Choosing the right digital marketing channel for your needs can be a daunting process. With so many options available – from paid search to website optimization, and beyond – it’s easy to get overwhelmed by all the different tactics out there.

The key is to identify which channel will give you the best return on investment (ROI) while also keeping true to your overall marketing goals. The first step in making an informed decision about which channels are best suited for you is research – gathering as much information as possible on all of them before making any commitments or spending any money.

Leave No Child Without Technology: America’s Effort To Close Digital Divide Stalls

I have been working in educational technology for a long time. I was a teacher who discovered the magic of using technology, and so please know my stance is not political — unless you think only in red and blue.

However, over the last two years I have been tossing and turning about what is going on, or not going on, in educational technology in the United States. Because I’m actively involved in the work of other countries aspiring to use educational technology, I can see that the rest of the world is serious about education and the use of information and communication technologies.

I participated in the United Nations Information and Communication Technologies Task Force meeting, held in Dublin, Ireland, in April 2005. At that meeting, different uses of technology were showcased. Educational technology is part of the broader United Nations development agenda. Other countries are looking to expand educational technology initiatives because they consider education (and technology in a digital world) to be the cornerstone of sustainable economic development. (You may be interested in the report that came out of the meeting: “UN ICT Task Force Series 9: Harnessing the Potential of ICT for Education — A Multistakeholder Approach.”)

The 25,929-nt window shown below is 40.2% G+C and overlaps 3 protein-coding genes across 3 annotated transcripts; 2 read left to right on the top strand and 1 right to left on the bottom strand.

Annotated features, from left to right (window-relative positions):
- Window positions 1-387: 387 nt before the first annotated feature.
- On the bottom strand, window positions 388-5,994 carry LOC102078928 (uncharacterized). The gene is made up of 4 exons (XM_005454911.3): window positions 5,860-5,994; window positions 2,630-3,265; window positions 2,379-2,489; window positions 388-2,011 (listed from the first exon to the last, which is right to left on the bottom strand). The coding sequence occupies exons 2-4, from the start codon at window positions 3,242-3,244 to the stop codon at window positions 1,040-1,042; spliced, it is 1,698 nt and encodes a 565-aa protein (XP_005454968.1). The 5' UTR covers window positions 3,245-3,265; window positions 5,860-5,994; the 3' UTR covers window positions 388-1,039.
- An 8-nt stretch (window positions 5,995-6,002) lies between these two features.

Here in the United States, the story appears to be different. What’s going on? I think this article, “A Nation Left Behind on Ed Tech?” in the eSchool News, covers it pretty well. Read it for yourself, but these are just a few salient points made in Robert Brumfield’s article:

“As lawmakers in the United States continue to scale back funding for educational technology — Congress is considering eliminating funding for the Enhancing Education Through Technology block grant program, the single largest source of technology-specific funding for schools in the federal budget — education officials in other countries, including Britain and Mexico, are pouring more dollars into school-technology programs, gearing up to prepare students for the global economy.”

“July 14, 2006 — In Britain, it’s estimated that half of all classrooms will be outfitted with interactive electronic whiteboards by the end of this year. In Mexico, every fifth- and sixth-grade classroom is expected to have a computer, a printer, an interactive whiteboard, and a projector by November.

“And here in the United States, Congress is poised to eliminate millions of dollars in federal ed-tech funding at the request of the president. While Bush administration officials claim that classroom technology already has been sufficiently funded, other countries — including Mexico, Britain, and Australia — are moving forward with ambitious ed-tech programs of their own, with clear, innovative, and measured plans to bring sound ed-tech infrastructure to every classroom nationwide.”

What is going on, and why? What makes the administration think that classroom technology has already been sufficiently funded, and why such an attack on the few remaining resources that teachers have, after the No Teacher Left Behind Act has gutted most of the available funding for schools?

The fact that there is still a campaign to gut the E-rate ought to create lots of letter writing and community campaigns, but so far, whoever our lobbyists are, we need to fire them and do our own writing. In my wildest dreams, this is what happens: The children we brag about who are so net-savvy write and make their own case for more technology. I don’t think lobbyists have the power of the kids.

To Save Water, Arizona Farmers Are Growing Guayule For Sustainable Tires

Most farmers in Pinal County, Arizona knew the water cuts were coming eventually. 

The Colorado River, a major source of water for crops, had been running at lower and lower levels, thanks to a 27-year drought intensified by climate change. And the seven US states and Mexico, that rely on the river, are promised more water than is available, causing chronic overuse of the existing supply.